Eastern doctrines reject the absolute reality of the world

We are familiar with reports in the press of how fans of some TV serial begin to take the events as somehow real. They have even written to the broadcasting stations to ask them to change the script for the sake of suffering children whom they have seen in some program. These effects are nothing new. In Victorian melodrama, when the villain was stealing up behind the unsuspecting hero, it was not so uncommon for someone in the audience to shout “Look out! Look behind you!”

Requests to change the script were not unknown even among the most highly educated. Lord Melbourne, then Prime Minister, wrote to Dickens in about the expected concluding chapter of the novel The Old Curiosity Shop : “Do not let little Nell die.”

When this same concluding number of the serial was taken by ship across the Atlantic the quay at Boston harbour was packed with Americans who shouted to the oncoming ship: “Is little Nell dead?”

The unreal characters may even acquire a real political status. The actor who convincingly depicted the God Rama in the long series of the Ramayana epic on Indian television received offers to stand as an Indian parliamentary candidate. The unreal character may even take over the life of the actor himself. The Japanese who played Japan’s 9th century universal genius and saint Kobo Daishi began to feel (as he said) that somehow he was Kobo Daishi. After the film was finished he became a priest of the Buddhist Shingon Sect which Kobo had founded.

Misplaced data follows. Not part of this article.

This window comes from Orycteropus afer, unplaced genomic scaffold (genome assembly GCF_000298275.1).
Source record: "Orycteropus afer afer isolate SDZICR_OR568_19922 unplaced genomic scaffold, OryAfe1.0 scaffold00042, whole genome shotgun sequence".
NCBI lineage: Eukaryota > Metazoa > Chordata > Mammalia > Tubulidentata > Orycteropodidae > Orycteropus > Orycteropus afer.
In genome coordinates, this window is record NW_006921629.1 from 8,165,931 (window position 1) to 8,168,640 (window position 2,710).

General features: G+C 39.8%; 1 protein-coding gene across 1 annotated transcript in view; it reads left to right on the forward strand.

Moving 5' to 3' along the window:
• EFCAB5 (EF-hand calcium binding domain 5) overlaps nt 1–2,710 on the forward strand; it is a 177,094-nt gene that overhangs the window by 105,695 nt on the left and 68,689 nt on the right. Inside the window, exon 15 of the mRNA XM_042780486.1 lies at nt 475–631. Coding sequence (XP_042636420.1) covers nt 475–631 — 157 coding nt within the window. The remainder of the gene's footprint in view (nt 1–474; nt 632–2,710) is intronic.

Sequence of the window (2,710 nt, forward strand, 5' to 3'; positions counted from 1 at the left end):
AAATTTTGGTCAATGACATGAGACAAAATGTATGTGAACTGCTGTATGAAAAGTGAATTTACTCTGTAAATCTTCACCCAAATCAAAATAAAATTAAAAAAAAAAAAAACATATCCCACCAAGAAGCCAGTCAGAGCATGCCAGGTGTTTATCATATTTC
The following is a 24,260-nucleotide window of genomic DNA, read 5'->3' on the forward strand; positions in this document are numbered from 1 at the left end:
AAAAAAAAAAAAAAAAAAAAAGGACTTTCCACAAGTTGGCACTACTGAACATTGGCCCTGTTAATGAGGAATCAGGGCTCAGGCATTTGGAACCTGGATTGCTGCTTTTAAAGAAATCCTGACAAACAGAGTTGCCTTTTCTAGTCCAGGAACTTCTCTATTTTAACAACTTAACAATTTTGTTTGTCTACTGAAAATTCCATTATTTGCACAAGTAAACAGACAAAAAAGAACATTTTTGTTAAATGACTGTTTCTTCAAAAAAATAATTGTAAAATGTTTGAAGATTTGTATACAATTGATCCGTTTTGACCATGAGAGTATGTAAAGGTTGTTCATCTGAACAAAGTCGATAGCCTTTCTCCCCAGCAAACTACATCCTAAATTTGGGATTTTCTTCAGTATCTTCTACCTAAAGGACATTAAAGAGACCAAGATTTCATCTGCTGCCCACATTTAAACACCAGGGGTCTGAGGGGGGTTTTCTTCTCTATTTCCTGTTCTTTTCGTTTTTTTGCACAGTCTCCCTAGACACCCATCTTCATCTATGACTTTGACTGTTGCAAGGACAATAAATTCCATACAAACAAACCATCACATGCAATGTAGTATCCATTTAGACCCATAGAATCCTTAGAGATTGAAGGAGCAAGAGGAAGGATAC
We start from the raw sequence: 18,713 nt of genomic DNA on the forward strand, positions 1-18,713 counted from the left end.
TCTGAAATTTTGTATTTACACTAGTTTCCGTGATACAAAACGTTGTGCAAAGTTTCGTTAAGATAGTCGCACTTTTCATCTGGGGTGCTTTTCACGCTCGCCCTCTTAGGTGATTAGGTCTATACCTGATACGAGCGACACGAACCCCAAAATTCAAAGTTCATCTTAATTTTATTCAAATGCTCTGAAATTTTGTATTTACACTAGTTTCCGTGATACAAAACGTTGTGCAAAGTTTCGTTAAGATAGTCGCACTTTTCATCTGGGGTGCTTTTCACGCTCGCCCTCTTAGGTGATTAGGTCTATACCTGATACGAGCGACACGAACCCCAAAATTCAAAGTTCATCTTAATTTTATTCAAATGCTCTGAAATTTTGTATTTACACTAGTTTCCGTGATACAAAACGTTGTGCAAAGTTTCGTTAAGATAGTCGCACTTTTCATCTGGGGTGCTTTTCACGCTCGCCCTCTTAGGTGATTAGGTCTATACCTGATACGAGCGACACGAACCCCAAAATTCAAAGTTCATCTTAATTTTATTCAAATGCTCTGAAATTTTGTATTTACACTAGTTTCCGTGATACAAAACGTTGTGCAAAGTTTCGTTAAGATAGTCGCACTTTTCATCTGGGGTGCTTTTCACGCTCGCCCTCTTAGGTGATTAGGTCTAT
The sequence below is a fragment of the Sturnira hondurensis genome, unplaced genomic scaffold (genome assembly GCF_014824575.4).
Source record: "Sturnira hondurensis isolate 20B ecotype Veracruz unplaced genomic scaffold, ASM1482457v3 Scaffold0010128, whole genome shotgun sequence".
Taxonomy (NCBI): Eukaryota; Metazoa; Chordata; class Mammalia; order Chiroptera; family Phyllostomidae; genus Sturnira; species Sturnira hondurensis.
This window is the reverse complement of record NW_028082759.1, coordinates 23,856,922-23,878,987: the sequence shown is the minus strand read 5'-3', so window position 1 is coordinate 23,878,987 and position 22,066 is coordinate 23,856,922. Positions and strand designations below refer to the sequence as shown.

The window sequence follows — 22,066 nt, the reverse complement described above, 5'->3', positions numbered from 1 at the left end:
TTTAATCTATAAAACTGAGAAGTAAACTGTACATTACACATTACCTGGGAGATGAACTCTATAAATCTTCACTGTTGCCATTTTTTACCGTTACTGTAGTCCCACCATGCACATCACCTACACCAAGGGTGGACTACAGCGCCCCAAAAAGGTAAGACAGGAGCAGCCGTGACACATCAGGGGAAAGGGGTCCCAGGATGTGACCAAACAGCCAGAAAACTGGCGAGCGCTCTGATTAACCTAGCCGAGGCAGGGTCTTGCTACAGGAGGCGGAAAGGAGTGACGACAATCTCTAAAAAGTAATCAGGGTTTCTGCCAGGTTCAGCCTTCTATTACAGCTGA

We cannot say that the results of these beautiful illusions have necessarily been bad. Dickens was one of those who deeply touched the conscience of the British upper classes making it possible for the Factory Acts and many other reforms to be put through. The revolution that Marx had so confidently predicted was thus averted.

However illusions can also be created for destructive purposes and the great geniuses and the spiritual magicians who conjure them up have made it clear at the end that, as Shakespeare made Prospero say “..These our actors, As I foretold you, were all spirits, and are melted into air, into thin air: And, like the baseless fabric of this vision, The cloud-capp’d towers, the gorgeous palaces, The solemn temples, the great globe itself, Yea, all which it inherit, shall dissolve, And, like this insubstantial pageant faded, Leave not a rack behind: We are such stuff as dreams are made of..”

The purpose is to feel is to get us to feel into the dramas, to laugh and even weep with the characters, but not so much that we loose our insight altogether. Tragedy purifies the mind of the spectator as the Greeks put it, but it must not capture that mind completely. The far eastern doctrines of detachment do not, in general, reject the world, but they do  reject it’s absolute reality.

© Trevor Leggett

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